• Quote of the Day
    "The hardest battle you're ever going to fight is the battle to be just you."
    Leo F. Buscaglia, posted by Daniel

Daniel

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A “Self” Is Like a Unicorn

Rick Hanson, PhD

To sum up, our experiences of “I,” “me,” and “mine” – and their neural foundations – are impermanent, compounded, and interdependent. In a word, the apparent self is empty. This alone should encourage lightening up about it and not clinging to it. But I’d like to take this a step further.

We can have empty experiences of things that do actually exist, such as horses. Just because the experience of a horse is empty does not mean that the horse is not real. But we can also have empty experiences of things that do not exist, such as imagining a unicorn. If there is no creature with the defining characteristics of a unicorn – a horse with a long pointed horn – then unicorns are not real.

The presumed self is like a unicorn, a mythical beast that does not exist. Its necessary, defining characteristics – stability, unification, and independence – do not exist in either the mind or the brain. The complete self is never observed in experience. Subjectivity doesn’t mean there is a stable subject, a one to whom things happen. And the sense of being or having a self is not needed for consciousness – nor for opening a door or answering a question.

Realizing this often begins conceptually, and that’s all right. These ideas can help to highlight different aspects of experience. Then we can observe and practice with the mind and gradually there will be a felt knowing of what’s true.
 

David Baxter

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Some very good points there.

I wrote a paper on this several years ago in connection with social identity theory 1 (to be honest, I can't recall if it was ever published in print or just created for a conference).

We all talk about "the self" as if there were only one, but in reality it is much more complex than that and typically there are several versions of the self. Certain aspects of the self are displayed in certain contexts but not at all in other contexts. I think in my paper I argued that this does not necessarily eliminate a possibility of a "core self" that exists in all contexts but we can only infer that from what we see in the various contexts.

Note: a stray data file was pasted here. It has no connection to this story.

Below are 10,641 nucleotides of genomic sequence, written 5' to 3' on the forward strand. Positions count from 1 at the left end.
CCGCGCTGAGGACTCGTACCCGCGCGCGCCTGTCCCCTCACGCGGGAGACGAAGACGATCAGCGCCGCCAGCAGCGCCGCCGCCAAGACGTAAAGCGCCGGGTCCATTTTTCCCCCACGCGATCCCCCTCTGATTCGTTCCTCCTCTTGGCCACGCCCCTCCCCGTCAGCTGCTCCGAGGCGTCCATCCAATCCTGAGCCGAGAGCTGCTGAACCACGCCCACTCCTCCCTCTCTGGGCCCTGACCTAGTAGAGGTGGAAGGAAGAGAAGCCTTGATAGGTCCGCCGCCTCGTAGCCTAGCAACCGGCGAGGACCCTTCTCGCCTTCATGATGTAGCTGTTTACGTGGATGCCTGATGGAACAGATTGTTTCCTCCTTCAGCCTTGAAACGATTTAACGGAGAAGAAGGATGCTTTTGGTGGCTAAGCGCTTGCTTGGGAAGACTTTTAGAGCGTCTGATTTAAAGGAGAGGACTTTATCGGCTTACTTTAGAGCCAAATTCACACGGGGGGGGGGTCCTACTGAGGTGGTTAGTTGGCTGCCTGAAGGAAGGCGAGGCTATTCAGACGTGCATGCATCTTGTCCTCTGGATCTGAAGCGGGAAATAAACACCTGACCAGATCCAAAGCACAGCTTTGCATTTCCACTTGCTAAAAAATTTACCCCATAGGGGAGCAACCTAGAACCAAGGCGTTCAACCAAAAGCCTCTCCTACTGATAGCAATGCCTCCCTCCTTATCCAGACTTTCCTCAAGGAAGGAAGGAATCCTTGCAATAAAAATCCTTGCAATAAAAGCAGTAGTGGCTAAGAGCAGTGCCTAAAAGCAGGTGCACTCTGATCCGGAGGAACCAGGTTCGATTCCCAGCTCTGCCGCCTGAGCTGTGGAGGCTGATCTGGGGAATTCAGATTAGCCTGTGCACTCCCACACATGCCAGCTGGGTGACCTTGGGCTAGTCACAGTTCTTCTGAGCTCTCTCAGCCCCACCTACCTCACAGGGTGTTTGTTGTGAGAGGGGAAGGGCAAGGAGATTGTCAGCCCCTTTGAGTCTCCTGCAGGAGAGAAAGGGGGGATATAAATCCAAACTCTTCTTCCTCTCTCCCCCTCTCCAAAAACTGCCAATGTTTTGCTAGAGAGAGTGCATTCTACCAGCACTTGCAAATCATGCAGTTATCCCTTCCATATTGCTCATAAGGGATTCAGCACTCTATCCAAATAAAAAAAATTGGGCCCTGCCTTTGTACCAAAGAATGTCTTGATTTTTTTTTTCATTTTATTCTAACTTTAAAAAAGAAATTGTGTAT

1200px-Social_identity_theory.png

I am currently a father, a grandfather, a sibling, an uncle, a friend, a patient, and a web professional. In the past I have been a professor, a researcher, a therapist, and a public speaker, among other things. I have also been a husband and a partner in various relationships. In each of these roles, people would see certain aspects of me, some consciously selected and others selected unconsciously or subconsciously according to the specific expectations and demands of the role. What I display can also be interpreted in different ways depending on the needs of the person with whom I am interacting.

Anyway, it's a fascinating concept (at least to me :)). Thanks for the reminder, @Daniel.

1 More on Social Identity Theory




 

Daniel

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"Nothing is ever at rest--wood, iron, water, everything is alive, everything is raging, whirling, whizzing, day and night and night and day, nothing is dead, there is no such thing as death, everything is full of bristling life, tremendous life, even the bones of the crusader that perished before Jerusalem eight centuries ago."

~ Mark Twain
 
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Daniel

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"An identity crisis is a marvelous opportunity
to trade in a small and limiting self-image
for a greater and truer one."

~ Alan Cohen
 

Daniel

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“The self is a mystery. In our efforts to pin it down or make it safe, we dissociate ourselves from our complete experience of whatever it is or is not.”

"Far from eliminating the ego, as I naively believed I should when I first began to practice meditation, the Buddha encouraged a strengthening of the ego so that it could learn to hold primitive agonies without collapse.”

― Mark Epstein, The Trauma of Everyday Life
 

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